Parks and the Polis
The condition of our spaces for leisure indicate the health of our cities.
Washington, D.C., is known for its diagonals. Pierre Charles L’Enfant had a free rein to draw all the weird designs into the cityscape he wanted to, and—good Freemason that he was—he took it. Thus, there are a host of awkward triangles scattered throughout the district. Some contain creatively shaped buildings, but many are park spaces and plazas. They are not civil engineering and architectural throwaways, however, as arbitrary as their origins might have been. Our cities’ parks, in D.C. and anywhere else, are thermometers, testing and showing the health or illness of our—to double down on the latinate language—urban civic life.
Two parks in particular stand out to me in illustration of this principle. Stanton Park, on Massachusetts Ave NE near Union Station and right in front of Capitol Hill happy hour standby Union Pub, is in healthier days a bit of green space for sitting on a bench and enjoying some sunshine. It has a Capital Bikeshare station and a couple trees and adds a hint of verdancy to an otherwise brick-and-concrete block; it’s nothing more or less than a rest stop, perfect for smokers or a phone call. Today, though, it’s totally given over to a large homeless encampment. The city has consciously allowed this, even encouraged it. What was a break for eyes sore with small print has become itself an eyesore of dirty canvas and debris, a living and decaying symbol of problems the city would rather enable than address.
On the other hand, there is the Bartholdi Park behind the U.S. Botanic Garden on Independence Ave SW. The memorial of the man who gave America our Statue of Liberty is a lush garden of granite and flora, a miniature escape from the brutality of the Health and Human Services and Department of Education buildings as the hill transitions to Rayburn neoclassicism. The park is built around a fountain, the splashing sounds and light refractions of which, in a city of sirens, provide all the gentle soothing of Spain’s Andalusian courtyards. A Capitol Police car is always parked nearby, more for passing traffic than the park, but surely contributing to its cleanliness and order. The Bartholdi triangle is treated by our capital as a chance to reflect on history, with a number of plaques and displays detailing the city’s development. In a pretty part of D.C. it still stands out as one of the prettiest bits, and to walk through it is always to receive an added dose of peace.
Where there is a will, there is a way. These two parks exist as they are by design and effort. One has the misfortune of letting the city continue to fail to really try addressing the root causes of homelessness, such as mental illness, drug abuse, and insufficient shelters. The other is part of our self-presentation as world hegemon, a component of the whole Capitol Hill complex that works so hard to make visually legible that we the United States of America are heirs to a long tradition of republicanism and liberty stretching back to the ancient Hellenic and Roman worlds. Of course part of this is, like everything else in Washington, D.C., a question of jurisdiction, and it’s true the city is not like others, with rule by mayor, council, neighborhood commissions, and, inadequately, Congress. But I would like still to suggest that this simply makes more obvious the degree to which, like all architecture, parks in particular show us our own priorities and help define our cities.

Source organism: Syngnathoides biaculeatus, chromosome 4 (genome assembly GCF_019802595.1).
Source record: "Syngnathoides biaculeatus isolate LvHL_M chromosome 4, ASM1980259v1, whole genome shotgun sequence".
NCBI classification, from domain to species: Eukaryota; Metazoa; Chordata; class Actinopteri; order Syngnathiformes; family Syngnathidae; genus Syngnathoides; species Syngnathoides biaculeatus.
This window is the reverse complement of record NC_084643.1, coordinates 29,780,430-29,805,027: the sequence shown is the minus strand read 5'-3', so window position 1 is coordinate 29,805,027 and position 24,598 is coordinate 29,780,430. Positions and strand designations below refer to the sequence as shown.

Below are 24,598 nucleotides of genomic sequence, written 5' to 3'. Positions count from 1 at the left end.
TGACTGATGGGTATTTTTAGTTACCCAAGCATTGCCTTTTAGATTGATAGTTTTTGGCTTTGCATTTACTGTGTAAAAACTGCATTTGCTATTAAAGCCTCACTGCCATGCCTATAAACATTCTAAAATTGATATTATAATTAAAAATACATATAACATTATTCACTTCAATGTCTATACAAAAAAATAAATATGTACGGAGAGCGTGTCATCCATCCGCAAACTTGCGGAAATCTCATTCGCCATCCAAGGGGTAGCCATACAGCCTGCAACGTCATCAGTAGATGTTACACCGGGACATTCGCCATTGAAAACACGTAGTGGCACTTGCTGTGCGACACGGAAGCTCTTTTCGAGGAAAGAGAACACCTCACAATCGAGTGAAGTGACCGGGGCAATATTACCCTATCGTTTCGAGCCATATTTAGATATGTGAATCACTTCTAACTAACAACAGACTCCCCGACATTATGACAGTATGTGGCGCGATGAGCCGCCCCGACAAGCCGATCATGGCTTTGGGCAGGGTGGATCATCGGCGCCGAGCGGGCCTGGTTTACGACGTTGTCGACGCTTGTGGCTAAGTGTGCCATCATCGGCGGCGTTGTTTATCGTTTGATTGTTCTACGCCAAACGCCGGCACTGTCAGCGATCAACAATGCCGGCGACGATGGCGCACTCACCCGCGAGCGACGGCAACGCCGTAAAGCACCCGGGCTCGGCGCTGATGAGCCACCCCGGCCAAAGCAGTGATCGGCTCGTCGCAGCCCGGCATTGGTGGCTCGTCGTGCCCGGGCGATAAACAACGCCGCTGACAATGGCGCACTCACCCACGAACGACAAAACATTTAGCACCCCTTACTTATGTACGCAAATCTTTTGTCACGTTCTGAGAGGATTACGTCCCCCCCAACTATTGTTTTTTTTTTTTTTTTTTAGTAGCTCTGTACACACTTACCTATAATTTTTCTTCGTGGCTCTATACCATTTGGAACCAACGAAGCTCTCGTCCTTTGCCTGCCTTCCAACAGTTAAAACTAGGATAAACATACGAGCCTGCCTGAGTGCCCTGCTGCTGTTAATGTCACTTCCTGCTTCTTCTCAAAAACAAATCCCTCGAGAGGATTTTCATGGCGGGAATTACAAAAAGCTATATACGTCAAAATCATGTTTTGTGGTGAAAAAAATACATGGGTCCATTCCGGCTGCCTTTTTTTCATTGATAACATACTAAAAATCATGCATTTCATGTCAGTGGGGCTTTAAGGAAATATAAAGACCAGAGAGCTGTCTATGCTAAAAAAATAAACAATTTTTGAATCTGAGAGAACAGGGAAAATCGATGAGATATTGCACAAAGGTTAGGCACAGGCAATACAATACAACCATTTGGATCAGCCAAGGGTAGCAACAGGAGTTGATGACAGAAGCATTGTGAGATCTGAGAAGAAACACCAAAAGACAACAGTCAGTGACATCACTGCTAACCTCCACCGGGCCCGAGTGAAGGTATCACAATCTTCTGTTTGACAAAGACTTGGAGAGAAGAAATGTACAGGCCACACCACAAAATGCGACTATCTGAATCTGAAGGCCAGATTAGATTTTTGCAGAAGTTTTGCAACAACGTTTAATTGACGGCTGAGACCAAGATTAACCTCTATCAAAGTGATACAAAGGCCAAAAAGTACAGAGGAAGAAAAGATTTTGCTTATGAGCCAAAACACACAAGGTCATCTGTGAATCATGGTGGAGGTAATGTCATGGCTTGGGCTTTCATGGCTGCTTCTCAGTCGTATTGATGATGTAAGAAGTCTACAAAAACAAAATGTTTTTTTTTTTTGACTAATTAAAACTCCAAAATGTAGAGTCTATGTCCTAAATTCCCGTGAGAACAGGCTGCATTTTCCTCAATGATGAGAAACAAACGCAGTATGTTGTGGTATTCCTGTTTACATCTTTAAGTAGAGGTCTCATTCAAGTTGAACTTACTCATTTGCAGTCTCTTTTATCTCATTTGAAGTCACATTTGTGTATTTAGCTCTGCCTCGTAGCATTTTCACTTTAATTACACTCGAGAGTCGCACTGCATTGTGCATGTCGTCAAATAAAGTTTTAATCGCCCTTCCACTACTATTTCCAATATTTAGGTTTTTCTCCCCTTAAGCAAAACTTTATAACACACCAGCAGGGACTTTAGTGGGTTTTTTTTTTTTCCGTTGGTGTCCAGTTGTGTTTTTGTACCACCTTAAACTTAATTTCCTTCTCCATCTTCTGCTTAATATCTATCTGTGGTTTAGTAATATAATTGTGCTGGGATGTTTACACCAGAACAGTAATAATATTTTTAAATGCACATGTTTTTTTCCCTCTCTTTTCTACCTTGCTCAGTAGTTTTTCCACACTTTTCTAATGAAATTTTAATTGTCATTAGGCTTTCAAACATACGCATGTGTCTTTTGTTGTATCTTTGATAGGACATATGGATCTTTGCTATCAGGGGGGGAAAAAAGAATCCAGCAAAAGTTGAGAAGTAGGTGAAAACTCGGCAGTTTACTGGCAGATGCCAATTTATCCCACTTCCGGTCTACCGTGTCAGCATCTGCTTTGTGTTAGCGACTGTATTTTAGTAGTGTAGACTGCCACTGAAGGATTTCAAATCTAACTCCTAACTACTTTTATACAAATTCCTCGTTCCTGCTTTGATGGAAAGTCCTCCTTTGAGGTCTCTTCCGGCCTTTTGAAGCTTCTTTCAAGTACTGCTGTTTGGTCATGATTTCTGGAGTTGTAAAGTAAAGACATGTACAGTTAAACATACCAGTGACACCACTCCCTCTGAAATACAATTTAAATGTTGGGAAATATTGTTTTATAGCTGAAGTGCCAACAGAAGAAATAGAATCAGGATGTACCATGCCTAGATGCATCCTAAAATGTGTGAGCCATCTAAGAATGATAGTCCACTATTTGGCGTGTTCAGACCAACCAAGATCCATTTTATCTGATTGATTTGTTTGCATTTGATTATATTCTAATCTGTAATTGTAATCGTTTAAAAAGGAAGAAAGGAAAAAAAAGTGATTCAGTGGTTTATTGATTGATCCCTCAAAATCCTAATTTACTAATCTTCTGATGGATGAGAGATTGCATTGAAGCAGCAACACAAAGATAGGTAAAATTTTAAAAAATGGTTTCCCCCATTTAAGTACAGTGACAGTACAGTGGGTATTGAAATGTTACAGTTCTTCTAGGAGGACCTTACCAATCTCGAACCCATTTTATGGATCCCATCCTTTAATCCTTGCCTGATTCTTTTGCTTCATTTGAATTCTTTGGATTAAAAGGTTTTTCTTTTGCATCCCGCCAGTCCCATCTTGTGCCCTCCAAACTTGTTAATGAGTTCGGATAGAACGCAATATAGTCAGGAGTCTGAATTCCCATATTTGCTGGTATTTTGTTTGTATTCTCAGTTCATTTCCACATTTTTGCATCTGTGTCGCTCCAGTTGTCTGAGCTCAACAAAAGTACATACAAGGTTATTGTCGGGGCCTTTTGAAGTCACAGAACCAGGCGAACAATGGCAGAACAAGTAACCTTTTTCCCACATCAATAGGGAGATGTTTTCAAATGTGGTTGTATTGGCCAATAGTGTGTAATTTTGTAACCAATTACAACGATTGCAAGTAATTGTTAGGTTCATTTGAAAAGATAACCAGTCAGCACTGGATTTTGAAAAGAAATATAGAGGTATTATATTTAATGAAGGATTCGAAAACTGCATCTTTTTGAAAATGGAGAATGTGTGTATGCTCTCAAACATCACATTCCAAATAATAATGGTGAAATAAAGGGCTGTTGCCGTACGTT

We build parks in the first place as spaces for leisure, and thus of culture. The deepest rest awake is, for the human being and the healthy human society, something active, for we are more than creatures of bare or mere life. We master landscapes in building cities, but in so doing find ourselves missing the wilderness we have left behind. Our animal nature demands we have room to roam, not be always caged in by walls and ceilings; but our intellectual and spiritual natures require that such spaces be ordered, arranged for our own delight, reflections of our wants and loves, gardens. Socrates, as reported by Plato in his Republic, draws a parallel between the rule of the city and rule of the soul. To let parks deteriorate—whether simply through neglect the plant life dies and pavement cracks and crumbles, or through failures of enforcement and perverse policy the most vulnerable and needy are left to rot in public upon the grass—is to stop caring for some part of our civic soul.
This is personal for me. Portland, Oregon, is the first city I ever loved. I remember, as a freshman in college, reading the funeral oration of Pericles and being asked by my professor if I would die for my political order as Pericles asked the citizens of the Athenian polis to die for theirs. I wasn’t sure, then, how much the abstracted idea of America could summon the greatest love from me. But so freshly departed from home I was sure that if it ever came to it, I could fight and die for Portland. I’m not so sure now. Its beauty and its order is much diminished. It is a city known for its parks, whole blocks stretching across downtown, a beautiful waterfront, sweet-smelling rose gardens, trails and forests, neighborhoods tucked away in the crooks and curves of hills and rivers. Less so now. Every visit home is a tour of increasing shabbiness, decreasing care, more litter and more tents and more pretense that everything is fine, that a few blocks of chaos means nothing, that windows can break and fires be started without consequence, and the parks can be untended.
This New Urbanism series is supported by the Richard H. Driehaus Foundation. Follow New Urbs on Twitter for a feed dedicated to TAC’s coverage of cities, urbanism, and place.
Published at Sat, 22 May 2021 04:01:52 +0000
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